A recent Seventh Circuit decision pushed back on a proposed settlement of the Subway “footlong sub” class action, finding the proposed settlement a “racket” designed to benefit class counsel without any benefit to the class. The story begins in 2013 when a Facebook post showing a Subway footlong sandwich measuring just 11 inches went viral. Shortly thereafter, the plaintiffs’ attorneys filed nine class actions seeking damages and injunctive relief against Subway.

While the plaintiffs may have thought their class claims had merit, initial discovery demonstrated their case did not measure up. Subway showed that it used standard, equally weighted dough sticks for its footlong sandwiches, thus ensuring that each customer received the same quantity of food. Moreover, discovery confirmed that the “overwhelming majority” of sandwiches were indeed 12 inches long. Certification – and injury – under Rule 23(b)(3) therefore proved impossible: Only mini-trials could determine which customers received undersize sandwiches.

Nevertheless, the plaintiffs’ lawyers persisted, jettisoning their Rule 23(b)(3) damages classes and seeking to certify an injunction-only class under Rule 23(b)(2). Following mediation, Subway agreed to commit to a menu of quality control measures, and the plaintiffs’ attorneys received $520,000 in fees in the proposed class settlement. 

Ted Frank, director of the Competitive Enterprise Institute’s Center for Class Action Fairness and a member of the class, objected, calling the injunctive relief worthless. Over his objection, the district court approved the settlement agreement, and Frank appealed. A panel of the Seventh Circuit reversed, finding that a “class settlement that results in fees for class counsel but yields no meaningful relief for the class ‘is no better than a racket.’” In re Subway Footlong Sandwich Mktg. & Sales Practices Litig., — F.3d –, 2017 WL 3666635, at *4 (7th Cir. Aug. 25, 2017) (citing In re Walgreen Stockholder Litig., 832 F.3d 718, 724 (7th Cir. 2016)).

In reaching this conclusion, the court compared the situation of the class members before and after the proposed injunctive relief. Before the settlement, Subway’s uniform dough sticks ensured that each customer received the same quantity of dough, even if it failed to bake out to a full 12 inches. The settlement, however, included steps designed to ensure that all footlongs were a full foot. The agreement directed Subway to use “measuring tools” in the kitchen, to evaluate the length of footlongs during routine compliance inspections, to ensure that its ovens functioned properly and to post notices warning customers of the variation in footlong length. But even with these steps, some footlongs would still amount to no more than eleven-and-a-half-inchlongs. The post-settlement measures would not eliminate the sub-foot footlongs.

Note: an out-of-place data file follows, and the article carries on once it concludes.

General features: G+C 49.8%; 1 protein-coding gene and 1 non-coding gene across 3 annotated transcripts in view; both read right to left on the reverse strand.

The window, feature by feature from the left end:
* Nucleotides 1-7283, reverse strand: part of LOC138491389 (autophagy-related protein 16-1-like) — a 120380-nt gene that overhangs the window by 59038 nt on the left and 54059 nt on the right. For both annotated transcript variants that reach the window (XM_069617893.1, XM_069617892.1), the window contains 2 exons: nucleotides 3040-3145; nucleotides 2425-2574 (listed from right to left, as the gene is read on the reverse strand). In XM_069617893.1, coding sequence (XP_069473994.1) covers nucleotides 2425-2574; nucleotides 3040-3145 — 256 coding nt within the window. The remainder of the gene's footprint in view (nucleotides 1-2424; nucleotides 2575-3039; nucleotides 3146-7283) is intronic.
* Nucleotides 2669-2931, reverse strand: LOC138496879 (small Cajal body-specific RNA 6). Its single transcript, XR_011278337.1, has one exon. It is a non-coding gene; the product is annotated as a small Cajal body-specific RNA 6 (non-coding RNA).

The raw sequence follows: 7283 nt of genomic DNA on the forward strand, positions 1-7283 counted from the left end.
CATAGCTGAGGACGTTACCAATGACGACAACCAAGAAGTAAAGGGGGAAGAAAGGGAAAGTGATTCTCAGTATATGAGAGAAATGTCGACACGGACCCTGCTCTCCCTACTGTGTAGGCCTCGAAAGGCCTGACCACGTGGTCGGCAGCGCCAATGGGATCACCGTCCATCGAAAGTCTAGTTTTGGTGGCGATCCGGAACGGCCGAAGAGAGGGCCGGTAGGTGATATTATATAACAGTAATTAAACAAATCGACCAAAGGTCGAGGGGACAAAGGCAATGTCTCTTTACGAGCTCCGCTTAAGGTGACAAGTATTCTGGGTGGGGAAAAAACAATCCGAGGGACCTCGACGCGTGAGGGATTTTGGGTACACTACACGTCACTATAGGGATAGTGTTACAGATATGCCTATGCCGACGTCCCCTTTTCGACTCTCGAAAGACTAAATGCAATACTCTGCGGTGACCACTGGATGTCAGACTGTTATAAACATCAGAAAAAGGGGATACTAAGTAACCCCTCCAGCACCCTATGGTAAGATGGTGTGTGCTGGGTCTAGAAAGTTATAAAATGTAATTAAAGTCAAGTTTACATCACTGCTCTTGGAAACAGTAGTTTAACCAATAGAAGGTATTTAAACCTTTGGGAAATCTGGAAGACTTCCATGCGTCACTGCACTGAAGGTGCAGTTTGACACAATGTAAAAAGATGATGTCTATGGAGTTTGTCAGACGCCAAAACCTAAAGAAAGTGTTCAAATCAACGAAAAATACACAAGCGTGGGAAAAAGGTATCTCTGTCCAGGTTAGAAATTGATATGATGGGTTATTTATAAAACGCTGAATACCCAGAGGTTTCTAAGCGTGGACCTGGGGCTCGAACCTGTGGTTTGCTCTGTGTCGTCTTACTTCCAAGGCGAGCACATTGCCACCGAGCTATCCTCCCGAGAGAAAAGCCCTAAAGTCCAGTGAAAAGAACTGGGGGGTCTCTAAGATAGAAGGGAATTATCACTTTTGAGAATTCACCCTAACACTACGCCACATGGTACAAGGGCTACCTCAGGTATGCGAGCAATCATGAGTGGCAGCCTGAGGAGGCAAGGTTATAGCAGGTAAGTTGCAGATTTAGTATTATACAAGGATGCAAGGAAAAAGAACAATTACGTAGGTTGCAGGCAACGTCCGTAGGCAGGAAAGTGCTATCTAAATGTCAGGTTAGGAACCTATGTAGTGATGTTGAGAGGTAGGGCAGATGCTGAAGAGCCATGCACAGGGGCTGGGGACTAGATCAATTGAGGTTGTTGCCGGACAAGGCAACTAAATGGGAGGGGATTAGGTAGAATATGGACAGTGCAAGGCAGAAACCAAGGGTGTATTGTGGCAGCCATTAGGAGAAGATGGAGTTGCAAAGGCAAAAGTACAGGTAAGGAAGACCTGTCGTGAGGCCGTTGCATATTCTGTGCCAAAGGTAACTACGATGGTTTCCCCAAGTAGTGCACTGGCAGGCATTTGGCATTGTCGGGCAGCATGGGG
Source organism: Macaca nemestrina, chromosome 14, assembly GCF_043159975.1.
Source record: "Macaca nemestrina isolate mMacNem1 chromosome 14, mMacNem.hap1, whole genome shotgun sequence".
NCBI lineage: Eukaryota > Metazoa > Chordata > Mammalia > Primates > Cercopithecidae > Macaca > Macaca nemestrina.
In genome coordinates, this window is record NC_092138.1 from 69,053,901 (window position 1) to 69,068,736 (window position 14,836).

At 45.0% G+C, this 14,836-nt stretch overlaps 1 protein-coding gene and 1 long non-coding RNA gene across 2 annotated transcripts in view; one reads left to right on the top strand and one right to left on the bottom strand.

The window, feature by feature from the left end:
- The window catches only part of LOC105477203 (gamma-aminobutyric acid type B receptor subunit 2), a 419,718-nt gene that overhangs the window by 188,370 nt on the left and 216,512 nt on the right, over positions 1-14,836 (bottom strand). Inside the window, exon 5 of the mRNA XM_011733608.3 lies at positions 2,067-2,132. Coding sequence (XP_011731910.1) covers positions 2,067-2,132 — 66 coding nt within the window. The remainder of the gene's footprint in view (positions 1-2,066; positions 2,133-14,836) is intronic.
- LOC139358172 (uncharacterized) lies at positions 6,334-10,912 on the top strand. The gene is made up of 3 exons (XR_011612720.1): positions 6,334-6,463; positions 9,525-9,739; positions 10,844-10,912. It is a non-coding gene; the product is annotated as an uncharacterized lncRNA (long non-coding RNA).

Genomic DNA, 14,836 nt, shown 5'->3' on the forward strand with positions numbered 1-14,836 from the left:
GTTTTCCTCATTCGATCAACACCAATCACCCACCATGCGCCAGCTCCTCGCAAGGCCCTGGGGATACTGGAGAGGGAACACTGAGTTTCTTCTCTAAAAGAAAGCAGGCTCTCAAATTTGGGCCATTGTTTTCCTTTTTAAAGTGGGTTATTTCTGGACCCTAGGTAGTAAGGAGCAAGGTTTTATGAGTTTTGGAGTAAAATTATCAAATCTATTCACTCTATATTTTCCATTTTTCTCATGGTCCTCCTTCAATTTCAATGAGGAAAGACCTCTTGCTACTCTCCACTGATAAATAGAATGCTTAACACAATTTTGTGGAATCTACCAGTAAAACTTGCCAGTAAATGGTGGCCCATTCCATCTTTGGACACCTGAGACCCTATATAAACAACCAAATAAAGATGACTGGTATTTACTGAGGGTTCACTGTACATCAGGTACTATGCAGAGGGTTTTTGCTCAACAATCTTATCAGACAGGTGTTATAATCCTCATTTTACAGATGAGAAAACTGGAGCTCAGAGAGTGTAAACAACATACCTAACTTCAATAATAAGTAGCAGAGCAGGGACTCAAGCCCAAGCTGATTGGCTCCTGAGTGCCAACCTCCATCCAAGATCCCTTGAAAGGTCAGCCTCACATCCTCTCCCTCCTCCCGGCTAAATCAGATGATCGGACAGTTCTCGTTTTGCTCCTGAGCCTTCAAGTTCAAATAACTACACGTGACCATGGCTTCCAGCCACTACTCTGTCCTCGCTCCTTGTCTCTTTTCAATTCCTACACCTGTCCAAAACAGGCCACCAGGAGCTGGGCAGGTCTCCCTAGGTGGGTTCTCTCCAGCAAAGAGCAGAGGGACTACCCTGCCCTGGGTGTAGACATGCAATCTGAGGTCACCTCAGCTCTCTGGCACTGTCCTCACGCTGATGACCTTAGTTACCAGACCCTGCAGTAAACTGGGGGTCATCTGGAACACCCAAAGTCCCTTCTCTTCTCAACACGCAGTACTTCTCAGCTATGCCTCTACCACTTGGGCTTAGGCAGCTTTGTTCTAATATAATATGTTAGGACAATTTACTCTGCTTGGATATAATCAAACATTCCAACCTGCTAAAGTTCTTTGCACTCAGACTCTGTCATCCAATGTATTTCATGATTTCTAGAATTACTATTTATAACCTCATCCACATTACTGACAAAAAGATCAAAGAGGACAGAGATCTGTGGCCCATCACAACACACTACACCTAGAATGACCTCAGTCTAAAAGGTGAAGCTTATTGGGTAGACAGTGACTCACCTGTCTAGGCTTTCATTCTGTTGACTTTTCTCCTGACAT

Accordingly, the court found that the injunctive relief left the class members in their exact pre-suit position – at a small risk of receiving a less-than-a-foot footlong – while class counsel left the table full via a six-figure attorneys’ fee award. The Seventh Circuit reversed and remanded the order approving the settlement, admonishing that the class actions “should have been dismissed out of hand.” Id. at *5.

The Subway decision follows on the heels of In re Walgreen Co. Stockholder Litigation, another case in which the Seventh Circuit rejected a class settlement with “worthless” injunctive relief and six-figure attorneys’ fees, and Eubank v. Pella Corp., 753 F.3d 718 (7th Cir. 2014), a case in which the court rejected a settlement providing $11 million to the attorneys but just $1.5 million in claims made by the class. The Seventh Circuit continues to signal that class settlements principally benefiting class counsel will be scrutinized on appeal.